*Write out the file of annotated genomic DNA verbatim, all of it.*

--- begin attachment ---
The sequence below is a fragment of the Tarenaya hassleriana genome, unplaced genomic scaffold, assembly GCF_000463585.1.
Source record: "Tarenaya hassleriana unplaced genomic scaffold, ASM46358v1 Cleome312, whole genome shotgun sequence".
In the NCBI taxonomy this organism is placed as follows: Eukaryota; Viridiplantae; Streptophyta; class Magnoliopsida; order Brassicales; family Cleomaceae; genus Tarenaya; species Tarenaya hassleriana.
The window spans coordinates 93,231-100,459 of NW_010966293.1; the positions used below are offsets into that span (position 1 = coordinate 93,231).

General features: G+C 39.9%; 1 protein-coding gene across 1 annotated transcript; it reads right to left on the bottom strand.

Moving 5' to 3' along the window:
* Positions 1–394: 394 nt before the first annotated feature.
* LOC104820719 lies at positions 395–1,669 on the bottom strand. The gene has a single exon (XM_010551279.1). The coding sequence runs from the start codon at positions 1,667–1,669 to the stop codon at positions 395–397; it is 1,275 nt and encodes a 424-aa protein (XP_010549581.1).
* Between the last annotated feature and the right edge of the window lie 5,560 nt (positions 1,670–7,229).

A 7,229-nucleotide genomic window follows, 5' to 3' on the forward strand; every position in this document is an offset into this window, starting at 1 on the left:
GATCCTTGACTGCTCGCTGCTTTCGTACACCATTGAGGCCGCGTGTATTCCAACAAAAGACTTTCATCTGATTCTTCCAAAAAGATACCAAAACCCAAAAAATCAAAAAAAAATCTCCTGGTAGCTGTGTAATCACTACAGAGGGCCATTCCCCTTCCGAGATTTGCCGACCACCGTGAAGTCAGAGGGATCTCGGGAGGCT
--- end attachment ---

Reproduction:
The sequence below is a fragment of the Tarenaya hassleriana genome, unplaced genomic scaffold, assembly GCF_000463585.1.
Source record: "Tarenaya hassleriana unplaced genomic scaffold, ASM46358v1 Cleome312, whole genome shotgun sequence".
In the NCBI taxonomy this organism is placed as follows: Eukaryota; Viridiplantae; Streptophyta; class Magnoliopsida; order Brassicales; family Cleomaceae; genus Tarenaya; species Tarenaya hassleriana.
The window spans coordinates 93,231-100,459 of NW_010966293.1; the positions used below are offsets into that span (position 1 = coordinate 93,231).

General features: G+C 39.9%; 1 protein-coding gene across 1 annotated transcript; it reads right to left on the bottom strand.

Moving 5' to 3' along the window:
* Positions 1–394: 394 nt before the first annotated feature.
* LOC104820719 lies at positions 395–1,669 on the bottom strand. The gene has a single exon (XM_010551279.1). The coding sequence runs from the start codon at positions 1,667–1,669 to the stop codon at positions 395–397; it is 1,275 nt and encodes a 424-aa protein (XP_010549581.1).
* Between the last annotated feature and the right edge of the window lie 5,560 nt (positions 1,670–7,229).

A 7,229-nucleotide genomic window follows, 5' to 3' on the forward strand; every position in this document is an offset into this window, starting at 1 on the left:
GATCCTTGACTGCTCGCTGCTTTCGTACACCATTGAGGCCGCGTGTATTCCAACAAAAGACTTTCATCTGATTCTTCCAAAAAGATACCAAAACCCAAAAAATCAAAAAAAAATCTCCTGGTAGCTGTGTAATCACTACAGAGGGCCATTCCCCTTCCGAGATTTGCCGACCACCGTGAAGTCAGAGGGATCTCGGGAGGCT